Site to site VPN using IPSec virtual tunnels and BGP

Why?

If you have multiple networks and servers that should be part of a coherent whole, you have to think about how services from which server can be accessed from other sites. Luckily there is ProxyJump and tailscale for point-to-point connections.

I want to roll out services that can reach each other by just using their IP addresses though; the goal is to have a full blown distributed kubernetes setup between all or most of my networks. Expect another article about that soon.

There is two aspects to this: Creating the VPN connection and configuring the routing to send the data to the correct other router.

Since kubernetes will be using BGP to distribute routes, there was no question to also use it for routing between the pfSensen and their networks. BGP is actually not that hard.

Instead of using my usual go-to VPN solution (OpenVPN), I chose to try something leaner: IPSec. Usually you run IPSec in a “gateway” fashion where every endpoint knows which networks to route to which peer, but since the goal was kubernetes and BGP, I opted for the “virtual tunnel interface” mode of IPSec.

This is the setup I will be describing in this article. Both pfSensen have a number of networks attached, I omitted them here for clarity.

In my case it’s two networks with a pfSense as router and one stand-alone VPS. Instead of a VPS, you can understand that to be any Linux machine of course.

How?

The connection between the pfSensen is the easy part: Just fill out all boxes symmetrically.

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Since my IP address at home is dynamic, I cannot use it as identifier; thus I choose an arbitrary “Distinguished name”:

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For Phase 2 of IPSec I chose the Routed (VTI) option and configured virtual IP addresses for the tunnel endpoints:

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I would have liked configuring the pfSense with the fixed IP address to accept the connection from anywhere; then the dynamic IP on the other side of the connection would not have mattered. Unfortunately, setting up the virtual tunnel fails in weird ways when the peer-address is unknown. This is why I use a dynamic DNS entry pointing to the dynamic IP as peer address. When I reboot the pfSense the IP sometimes changes and that delays the creation of the tunnel.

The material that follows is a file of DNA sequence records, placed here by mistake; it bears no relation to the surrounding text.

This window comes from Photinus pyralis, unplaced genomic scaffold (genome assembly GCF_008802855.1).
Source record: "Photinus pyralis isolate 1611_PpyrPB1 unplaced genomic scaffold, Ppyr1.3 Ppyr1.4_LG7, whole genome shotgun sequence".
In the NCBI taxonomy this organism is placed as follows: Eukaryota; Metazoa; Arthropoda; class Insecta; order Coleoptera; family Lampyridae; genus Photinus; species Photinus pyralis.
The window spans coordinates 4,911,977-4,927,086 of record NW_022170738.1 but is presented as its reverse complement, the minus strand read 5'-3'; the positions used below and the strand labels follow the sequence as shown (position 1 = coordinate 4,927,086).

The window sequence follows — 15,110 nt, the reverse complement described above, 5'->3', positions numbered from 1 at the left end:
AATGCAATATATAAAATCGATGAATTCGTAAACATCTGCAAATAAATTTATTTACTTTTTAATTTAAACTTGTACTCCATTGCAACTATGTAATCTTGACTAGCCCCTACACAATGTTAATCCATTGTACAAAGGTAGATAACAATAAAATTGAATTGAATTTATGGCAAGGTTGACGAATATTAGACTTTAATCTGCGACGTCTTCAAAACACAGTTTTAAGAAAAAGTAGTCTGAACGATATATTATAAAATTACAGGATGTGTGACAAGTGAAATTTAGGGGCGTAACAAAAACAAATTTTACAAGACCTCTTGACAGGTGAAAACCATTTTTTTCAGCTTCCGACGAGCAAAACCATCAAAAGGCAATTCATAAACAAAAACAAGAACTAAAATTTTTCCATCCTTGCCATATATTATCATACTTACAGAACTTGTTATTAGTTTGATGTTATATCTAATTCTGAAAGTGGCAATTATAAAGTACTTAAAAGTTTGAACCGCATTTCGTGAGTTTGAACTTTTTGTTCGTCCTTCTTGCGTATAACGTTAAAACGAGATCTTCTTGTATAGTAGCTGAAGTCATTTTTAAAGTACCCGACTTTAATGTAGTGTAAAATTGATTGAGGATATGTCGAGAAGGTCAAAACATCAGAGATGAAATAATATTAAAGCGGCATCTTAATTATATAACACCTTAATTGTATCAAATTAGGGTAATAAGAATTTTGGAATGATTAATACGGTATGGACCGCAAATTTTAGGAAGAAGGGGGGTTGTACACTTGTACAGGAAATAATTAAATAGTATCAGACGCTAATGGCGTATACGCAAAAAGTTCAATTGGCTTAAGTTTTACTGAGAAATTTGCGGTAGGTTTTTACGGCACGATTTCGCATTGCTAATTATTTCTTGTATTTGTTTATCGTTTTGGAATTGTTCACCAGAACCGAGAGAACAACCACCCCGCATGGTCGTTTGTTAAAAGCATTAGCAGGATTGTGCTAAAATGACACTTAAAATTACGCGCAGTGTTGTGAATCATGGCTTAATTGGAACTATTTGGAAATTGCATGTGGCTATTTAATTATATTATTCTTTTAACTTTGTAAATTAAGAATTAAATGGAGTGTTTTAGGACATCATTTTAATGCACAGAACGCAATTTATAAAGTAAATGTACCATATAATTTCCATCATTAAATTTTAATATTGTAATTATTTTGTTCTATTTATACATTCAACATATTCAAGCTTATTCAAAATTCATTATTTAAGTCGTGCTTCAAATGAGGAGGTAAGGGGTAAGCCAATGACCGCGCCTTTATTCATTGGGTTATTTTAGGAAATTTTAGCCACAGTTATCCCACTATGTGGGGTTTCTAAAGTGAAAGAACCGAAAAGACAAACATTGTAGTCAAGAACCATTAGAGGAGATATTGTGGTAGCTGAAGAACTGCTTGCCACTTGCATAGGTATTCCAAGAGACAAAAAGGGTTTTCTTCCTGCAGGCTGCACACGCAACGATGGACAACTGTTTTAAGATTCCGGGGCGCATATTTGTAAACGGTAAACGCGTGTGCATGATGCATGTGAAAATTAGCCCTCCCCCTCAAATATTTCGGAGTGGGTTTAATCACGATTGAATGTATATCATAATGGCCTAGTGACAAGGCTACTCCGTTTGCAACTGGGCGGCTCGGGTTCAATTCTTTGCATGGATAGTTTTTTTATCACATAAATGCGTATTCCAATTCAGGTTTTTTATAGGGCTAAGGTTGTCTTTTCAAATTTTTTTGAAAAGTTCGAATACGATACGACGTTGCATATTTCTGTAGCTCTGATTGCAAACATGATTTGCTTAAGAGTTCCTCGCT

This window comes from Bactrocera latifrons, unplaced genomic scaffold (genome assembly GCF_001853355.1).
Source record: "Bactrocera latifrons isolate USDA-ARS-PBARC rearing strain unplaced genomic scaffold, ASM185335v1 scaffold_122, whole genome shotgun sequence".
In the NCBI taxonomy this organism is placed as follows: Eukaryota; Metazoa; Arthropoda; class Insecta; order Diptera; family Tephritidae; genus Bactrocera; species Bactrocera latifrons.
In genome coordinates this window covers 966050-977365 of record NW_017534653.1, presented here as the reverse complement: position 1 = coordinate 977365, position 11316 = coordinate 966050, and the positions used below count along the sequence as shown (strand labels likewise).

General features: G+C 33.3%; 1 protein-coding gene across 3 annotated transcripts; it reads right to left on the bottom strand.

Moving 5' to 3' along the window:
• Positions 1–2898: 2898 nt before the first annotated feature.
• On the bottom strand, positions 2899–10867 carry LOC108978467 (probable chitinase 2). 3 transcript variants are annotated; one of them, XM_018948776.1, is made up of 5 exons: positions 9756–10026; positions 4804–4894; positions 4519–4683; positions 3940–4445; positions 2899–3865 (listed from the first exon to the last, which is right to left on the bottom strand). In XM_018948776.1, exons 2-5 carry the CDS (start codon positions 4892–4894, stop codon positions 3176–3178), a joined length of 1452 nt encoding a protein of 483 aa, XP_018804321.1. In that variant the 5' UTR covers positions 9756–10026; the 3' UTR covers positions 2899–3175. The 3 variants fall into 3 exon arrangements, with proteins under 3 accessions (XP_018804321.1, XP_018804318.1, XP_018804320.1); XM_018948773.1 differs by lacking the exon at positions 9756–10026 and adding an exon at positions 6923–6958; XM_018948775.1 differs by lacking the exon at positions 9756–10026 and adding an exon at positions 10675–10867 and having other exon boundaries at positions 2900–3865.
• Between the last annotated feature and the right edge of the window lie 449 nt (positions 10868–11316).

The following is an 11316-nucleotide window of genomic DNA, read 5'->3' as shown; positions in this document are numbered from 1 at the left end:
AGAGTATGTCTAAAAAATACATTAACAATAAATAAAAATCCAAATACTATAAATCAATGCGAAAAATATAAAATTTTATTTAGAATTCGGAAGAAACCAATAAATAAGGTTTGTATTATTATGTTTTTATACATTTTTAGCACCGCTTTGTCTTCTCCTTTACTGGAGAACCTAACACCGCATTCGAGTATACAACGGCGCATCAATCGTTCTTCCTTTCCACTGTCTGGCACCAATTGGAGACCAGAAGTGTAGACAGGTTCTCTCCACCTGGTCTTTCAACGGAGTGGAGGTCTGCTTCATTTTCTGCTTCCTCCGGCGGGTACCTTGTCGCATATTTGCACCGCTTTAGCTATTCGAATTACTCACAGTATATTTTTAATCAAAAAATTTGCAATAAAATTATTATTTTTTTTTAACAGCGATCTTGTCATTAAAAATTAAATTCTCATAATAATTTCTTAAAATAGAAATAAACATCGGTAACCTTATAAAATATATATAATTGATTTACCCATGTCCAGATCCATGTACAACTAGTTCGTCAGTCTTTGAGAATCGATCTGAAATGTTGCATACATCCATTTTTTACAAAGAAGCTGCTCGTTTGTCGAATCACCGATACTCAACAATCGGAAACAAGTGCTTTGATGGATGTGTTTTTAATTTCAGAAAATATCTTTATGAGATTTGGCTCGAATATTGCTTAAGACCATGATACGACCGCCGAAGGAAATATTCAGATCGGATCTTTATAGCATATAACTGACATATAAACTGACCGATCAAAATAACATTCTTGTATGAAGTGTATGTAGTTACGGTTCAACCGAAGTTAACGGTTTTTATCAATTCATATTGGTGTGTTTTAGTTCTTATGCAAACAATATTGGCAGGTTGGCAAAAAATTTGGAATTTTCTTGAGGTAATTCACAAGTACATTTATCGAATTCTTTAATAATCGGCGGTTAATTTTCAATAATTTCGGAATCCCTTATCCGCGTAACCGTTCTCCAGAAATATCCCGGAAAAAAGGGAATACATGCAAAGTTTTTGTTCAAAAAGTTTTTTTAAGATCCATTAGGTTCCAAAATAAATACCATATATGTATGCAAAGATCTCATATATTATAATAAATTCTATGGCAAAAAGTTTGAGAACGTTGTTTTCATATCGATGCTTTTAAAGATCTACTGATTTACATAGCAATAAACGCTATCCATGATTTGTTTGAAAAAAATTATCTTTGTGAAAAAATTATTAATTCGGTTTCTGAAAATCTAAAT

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To set up the VPS, I wrote this ansible role. To use it, you need to supply the peer IP, the network to use for the tunnel, any routes to create and, of course, the PSK. If you read the configuration-file, you will see that the traffic selector is set up to put all traffic through the tunnel; obviously that is not desirable, so what gives? The kernel also supports selecting the traffic destined for an IPSec-tunnel using firewall marks; you can see in the configuration file that we are using mark 158. When creating the tunnel we ask the kernel to mark all packets with the same mark (confusingly called key in the command). That way the correct packets end up being encrypted and sent to the other side.

Setting up BPG was easy using the package “FRR. The only non-obvious thing to do was setting up a “Route Map” that permits everything. This map is applied to all peerings to allow any route to be pushed.

Please note from the linked ansible role that the VPS does not start any BGP daemon but rather gets configured a list of routes. This is because it will become a kubernetes node and the kubernetes plugin “calico” will handle BGP for that node. The routes are only for bootstrapping a connection to the rest of the cluster after a reboot.

Problems and solutions

I want to close this article with an unordered collection of debugging techniques and how they helped me.

First of all, the error message

14[KNL] <con1000|14> querying policy 0.0.0.0/0|/0 === 0.0.0.0/0|/0 out failed, not found

will be spammed in the pfSense’s IPSec-log. According to the internet that is not something to worry about. 🤷

Obviously all traffic over the tunnel is firewalled; all tunnels are handles by the one rule-“Tab” “IPSec”. It’s possibly to filter by interface in a rule though.

If the connection sometimes just “stops” and then restarts at a later time, it’s possible that some of the timings of IKE are not consistent. Both peers must be configured to expect a re-key at the same time.

Reading the log on both sides is important. When one site connects and the other logs something like “no proposal chosen” that points to a mis-configuration of the cyphers used. Also, using tcpdump makes many problems obvious.